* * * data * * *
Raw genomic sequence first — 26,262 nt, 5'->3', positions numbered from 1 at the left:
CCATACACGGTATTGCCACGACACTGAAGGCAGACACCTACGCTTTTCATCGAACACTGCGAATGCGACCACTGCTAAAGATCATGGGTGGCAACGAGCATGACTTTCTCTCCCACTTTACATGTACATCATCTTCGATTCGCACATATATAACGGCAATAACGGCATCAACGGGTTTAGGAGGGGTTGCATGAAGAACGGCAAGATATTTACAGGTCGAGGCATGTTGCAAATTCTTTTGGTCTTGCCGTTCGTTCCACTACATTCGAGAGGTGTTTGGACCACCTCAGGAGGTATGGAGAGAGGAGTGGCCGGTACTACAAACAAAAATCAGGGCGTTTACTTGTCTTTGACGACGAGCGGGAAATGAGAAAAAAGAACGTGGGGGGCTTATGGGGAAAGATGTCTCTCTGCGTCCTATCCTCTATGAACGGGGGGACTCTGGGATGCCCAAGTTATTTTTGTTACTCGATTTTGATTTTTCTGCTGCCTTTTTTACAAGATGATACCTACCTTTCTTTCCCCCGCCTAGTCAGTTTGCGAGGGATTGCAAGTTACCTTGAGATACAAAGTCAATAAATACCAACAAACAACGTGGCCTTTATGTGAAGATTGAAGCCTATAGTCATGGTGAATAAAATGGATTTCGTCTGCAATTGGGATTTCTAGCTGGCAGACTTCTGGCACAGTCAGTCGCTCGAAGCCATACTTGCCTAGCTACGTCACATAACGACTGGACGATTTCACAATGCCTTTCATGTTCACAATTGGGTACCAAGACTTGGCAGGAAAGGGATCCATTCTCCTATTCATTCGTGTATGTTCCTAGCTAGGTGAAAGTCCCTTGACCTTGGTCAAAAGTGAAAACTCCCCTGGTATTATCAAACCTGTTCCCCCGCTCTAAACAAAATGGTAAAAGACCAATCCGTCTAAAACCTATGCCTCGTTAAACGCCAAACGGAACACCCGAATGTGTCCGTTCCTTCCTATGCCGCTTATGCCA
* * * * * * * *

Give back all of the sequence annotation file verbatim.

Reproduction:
Raw genomic sequence first — 26,262 nt, 5'->3', positions numbered from 1 at the left:
CCATACACGGTATTGCCACGACACTGAAGGCAGACACCTACGCTTTTCATCGAACACTGCGAATGCGACCACTGCTAAAGATCATGGGTGGCAACGAGCATGACTTTCTCTCCCACTTTACATGTACATCATCTTCGATTCGCACATATATAACGGCAATAACGGCATCAACGGGTTTAGGAGGGGTTGCATGAAGAACGGCAAGATATTTACAGGTCGAGGCATGTTGCAAATTCTTTTGGTCTTGCCGTTCGTTCCACTACATTCGAGAGGTGTTTGGACCACCTCAGGAGGTATGGAGAGAGGAGTGGCCGGTACTACAAACAAAAATCAGGGCGTTTACTTGTCTTTGACGACGAGCGGGAAATGAGAAAAAAGAACGTGGGGGGCTTATGGGGAAAGATGTCTCTCTGCGTCCTATCCTCTATGAACGGGGGGACTCTGGGATGCCCAAGTTATTTTTGTTACTCGATTTTGATTTTTCTGCTGCCTTTTTTACAAGATGATACCTACCTTTCTTTCCCCCGCCTAGTCAGTTTGCGAGGGATTGCAAGTTACCTTGAGATACAAAGTCAATAAATACCAACAAACAACGTGGCCTTTATGTGAAGATTGAAGCCTATAGTCATGGTGAATAAAATGGATTTCGTCTGCAATTGGGATTTCTAGCTGGCAGACTTCTGGCACAGTCAGTCGCTCGAAGCCATACTTGCCTAGCTACGTCACATAACGACTGGACGATTTCACAATGCCTTTCATGTTCACAATTGGGTACCAAGACTTGGCAGGAAAGGGATCCATTCTCCTATTCATTCGTGTATGTTCCTAGCTAGGTGAAAGTCCCTTGACCTTGGTCAAAAGTGAAAACTCCCCTGGTATTATCAAACCTGTTCCCCCGCTCTAAACAAAATGGTAAAAGACCAATCCGTCTAAAACCTATGCCTCGTTAAACGCCAAACGGAACACCCGAATGTGTCCGTTCCTTCCTATGCCGCTTATGCCA